May 17

Wright, Mets messed up injury.

Yes, David Wright’s desire to stay in the lineup and play is an admirable quality, but it isn’t a testament to common sense. And, it didn’t do any good as Wright will be placed on the disabled list tomorrow.

WRIGHT: Should have taken MRI weeks ago.

Wright sustained a stress fracture in his lower back in an April 19 game against Houston, and nearly a month later the severity of the injury was revealed. In discussing the injury yesterday, Wright admitted the Mets wanted him to have a MRI on his back, but put it off.

Although still in discomfort, Wright said he eschewed the MRI because he was feeling better. Not completely better, but enough to where he could still play.

That wasn’t sound thinking on Wright’s part, and not a good play by the Mets, either.

Wright must know his value to the Mets, and there’s nothing to be gained by putting off the exam. Although the injury isn’t deemed serious, we didn’t know that at the time and it is possible Wright exposed himself to further injury. From the Mets’ perspective, why didn’t they just order the MRI and insist Wright be examined?

Why didn’t Terry Collins just refuse to pen him into the lineup until the MRI?

Both parties should have been smarter in the handling of this situation. The Mets have long been criticized in their handling of injuries, and shouldn’t have let Wright call the shots here. And, Wright, as much as he wanted to play, needed to take care better care of himself.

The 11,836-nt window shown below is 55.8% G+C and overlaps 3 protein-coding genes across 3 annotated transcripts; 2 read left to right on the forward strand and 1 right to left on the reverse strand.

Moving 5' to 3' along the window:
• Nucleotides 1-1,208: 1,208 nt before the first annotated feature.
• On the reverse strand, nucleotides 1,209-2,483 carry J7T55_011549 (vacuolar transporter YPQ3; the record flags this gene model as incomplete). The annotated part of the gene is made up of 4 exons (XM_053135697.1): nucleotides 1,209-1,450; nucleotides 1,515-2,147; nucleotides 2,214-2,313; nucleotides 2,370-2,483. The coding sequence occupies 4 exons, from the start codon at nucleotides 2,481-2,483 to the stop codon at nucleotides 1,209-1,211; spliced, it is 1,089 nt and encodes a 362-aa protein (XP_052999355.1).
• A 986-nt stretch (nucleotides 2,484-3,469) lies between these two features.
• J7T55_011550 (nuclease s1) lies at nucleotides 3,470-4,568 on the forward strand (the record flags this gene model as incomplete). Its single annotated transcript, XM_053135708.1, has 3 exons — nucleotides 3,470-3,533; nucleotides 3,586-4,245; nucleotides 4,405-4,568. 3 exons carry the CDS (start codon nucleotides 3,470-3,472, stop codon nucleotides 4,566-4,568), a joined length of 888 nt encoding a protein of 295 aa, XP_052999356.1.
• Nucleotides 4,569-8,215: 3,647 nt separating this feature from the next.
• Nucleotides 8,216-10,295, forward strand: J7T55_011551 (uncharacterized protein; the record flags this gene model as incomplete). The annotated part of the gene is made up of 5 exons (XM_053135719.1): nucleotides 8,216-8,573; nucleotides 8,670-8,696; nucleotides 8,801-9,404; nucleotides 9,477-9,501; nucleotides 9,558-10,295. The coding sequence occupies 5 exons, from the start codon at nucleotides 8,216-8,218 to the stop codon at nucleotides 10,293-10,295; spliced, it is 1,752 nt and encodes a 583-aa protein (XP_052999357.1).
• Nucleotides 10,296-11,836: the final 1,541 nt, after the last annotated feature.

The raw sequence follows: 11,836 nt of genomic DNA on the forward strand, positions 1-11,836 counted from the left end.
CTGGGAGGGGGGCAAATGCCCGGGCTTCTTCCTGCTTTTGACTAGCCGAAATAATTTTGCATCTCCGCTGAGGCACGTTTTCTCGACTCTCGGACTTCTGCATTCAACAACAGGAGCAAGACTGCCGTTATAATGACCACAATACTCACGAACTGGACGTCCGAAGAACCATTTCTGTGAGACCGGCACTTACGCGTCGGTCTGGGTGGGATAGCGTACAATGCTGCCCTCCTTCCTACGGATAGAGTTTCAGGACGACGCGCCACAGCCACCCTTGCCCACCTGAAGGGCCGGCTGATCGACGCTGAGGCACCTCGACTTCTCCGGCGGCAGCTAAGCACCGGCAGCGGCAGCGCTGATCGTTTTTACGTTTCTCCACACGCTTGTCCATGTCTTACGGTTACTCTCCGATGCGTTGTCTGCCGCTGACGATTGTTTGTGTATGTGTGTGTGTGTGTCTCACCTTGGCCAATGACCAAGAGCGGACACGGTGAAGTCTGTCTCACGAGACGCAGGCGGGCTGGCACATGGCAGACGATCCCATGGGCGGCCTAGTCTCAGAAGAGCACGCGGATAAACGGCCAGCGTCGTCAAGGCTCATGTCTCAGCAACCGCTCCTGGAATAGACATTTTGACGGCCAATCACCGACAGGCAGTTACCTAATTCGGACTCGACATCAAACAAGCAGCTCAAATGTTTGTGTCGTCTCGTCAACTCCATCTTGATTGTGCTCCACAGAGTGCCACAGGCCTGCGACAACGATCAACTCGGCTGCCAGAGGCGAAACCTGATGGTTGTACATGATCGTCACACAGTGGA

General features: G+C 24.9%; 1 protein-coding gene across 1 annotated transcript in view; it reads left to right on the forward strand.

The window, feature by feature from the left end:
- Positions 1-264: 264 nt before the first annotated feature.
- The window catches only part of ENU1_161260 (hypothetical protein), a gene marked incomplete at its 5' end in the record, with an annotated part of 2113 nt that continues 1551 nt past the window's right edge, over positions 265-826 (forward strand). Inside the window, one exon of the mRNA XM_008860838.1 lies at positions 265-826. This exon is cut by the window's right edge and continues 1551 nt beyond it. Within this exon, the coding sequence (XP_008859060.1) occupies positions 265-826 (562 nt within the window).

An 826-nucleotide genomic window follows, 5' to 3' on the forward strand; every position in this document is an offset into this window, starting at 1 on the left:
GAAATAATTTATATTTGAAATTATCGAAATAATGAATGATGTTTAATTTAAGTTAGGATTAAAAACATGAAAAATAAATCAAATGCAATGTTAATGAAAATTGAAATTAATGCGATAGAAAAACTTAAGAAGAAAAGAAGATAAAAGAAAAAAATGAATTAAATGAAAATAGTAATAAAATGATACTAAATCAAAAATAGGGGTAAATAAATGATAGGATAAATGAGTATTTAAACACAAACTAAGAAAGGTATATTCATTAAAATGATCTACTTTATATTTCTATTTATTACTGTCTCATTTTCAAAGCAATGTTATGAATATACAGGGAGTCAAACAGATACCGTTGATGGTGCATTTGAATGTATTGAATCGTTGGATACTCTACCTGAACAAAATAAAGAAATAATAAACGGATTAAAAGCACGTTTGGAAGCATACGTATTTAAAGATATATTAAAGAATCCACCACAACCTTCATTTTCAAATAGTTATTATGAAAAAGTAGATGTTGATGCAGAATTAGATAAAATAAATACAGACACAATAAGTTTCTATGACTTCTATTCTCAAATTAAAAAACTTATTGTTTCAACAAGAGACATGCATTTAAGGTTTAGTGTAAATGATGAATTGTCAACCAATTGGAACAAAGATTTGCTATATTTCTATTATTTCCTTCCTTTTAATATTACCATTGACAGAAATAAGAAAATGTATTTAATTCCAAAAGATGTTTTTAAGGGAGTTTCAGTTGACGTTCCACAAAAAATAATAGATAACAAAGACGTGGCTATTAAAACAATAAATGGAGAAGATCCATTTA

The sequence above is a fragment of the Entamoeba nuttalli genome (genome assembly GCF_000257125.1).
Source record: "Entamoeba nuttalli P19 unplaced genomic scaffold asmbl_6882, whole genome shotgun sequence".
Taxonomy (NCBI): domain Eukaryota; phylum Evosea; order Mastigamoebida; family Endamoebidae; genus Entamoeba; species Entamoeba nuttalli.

Apr 19

April 19.10: Chat Room, Game #13 vs. Cubs: Ike Davis arrives.

The Ike Davis Era was born out of necessity, with the Mets having waived Mike Jacobs, Daniel Murphy injured and Fernando Tatis an unacceptable option.

“I don’t see him as a savior,’’ manager Jerry Manuel said. “I see him as a complement.’’

And, Mets fans will see him, said general manager Omar Minaya.

“We need to get better production from first base, so why not promote the kid,’’ Minaya said. “I talked to Jerry about (Davis’ playing time). You’re not going to bring a kid like that to platoon.’’

Here’s tonight’s line-up for the Mets (4-8):

Angel Pagan, CF
Luis Castillo, 2B
David Wright, 3B
Jason Bay, LF
Jeff Francoeur, RF
Ike Davis, 1B
Rod Barajas, C
Alex Cora, SS
Jon Niese, LP

Apr 19

April 19.10: It’s Davis’ time now.

Tabbed the Mets’ first baseman of the future, that future could be now for Ike Davis, who’ll be brought up from Triple-A Buffalo for tonight’s game against the Chicago Cubs.

While the Mets opted not to take Davis north after Daniel Murphy’s knee injury, several factors conspired into the decision being made now.

Twenty innings Saturday night forced the Mets to bring up a pitcher, Tobi Stoner, to bail out the bullpen, and expendable was the struggling Mike Jacobs, who was designated for assignment.

So, as much as the Mets wanted to avoid force-feeding the majors to Davis, necessity prevailed.
Davis, 23, the son of former Yankees reliever Ron Davis and first-round pick out of Arizona State in 2008, scorched the ball during spring training and hasn’t cooled. Davis is hitting .364 with two homers and four RBI for Buffalo and is riding a seven-game hitting streak.

Initially, I thought Davis needed more Triple-A time, and that might be the case, but as early as it is, there’s a sense of urgency for the Mets and it isn’t assured Davis will struggle at this level. Frankly, he can’t do much worse than what the Mets had been getting at first base.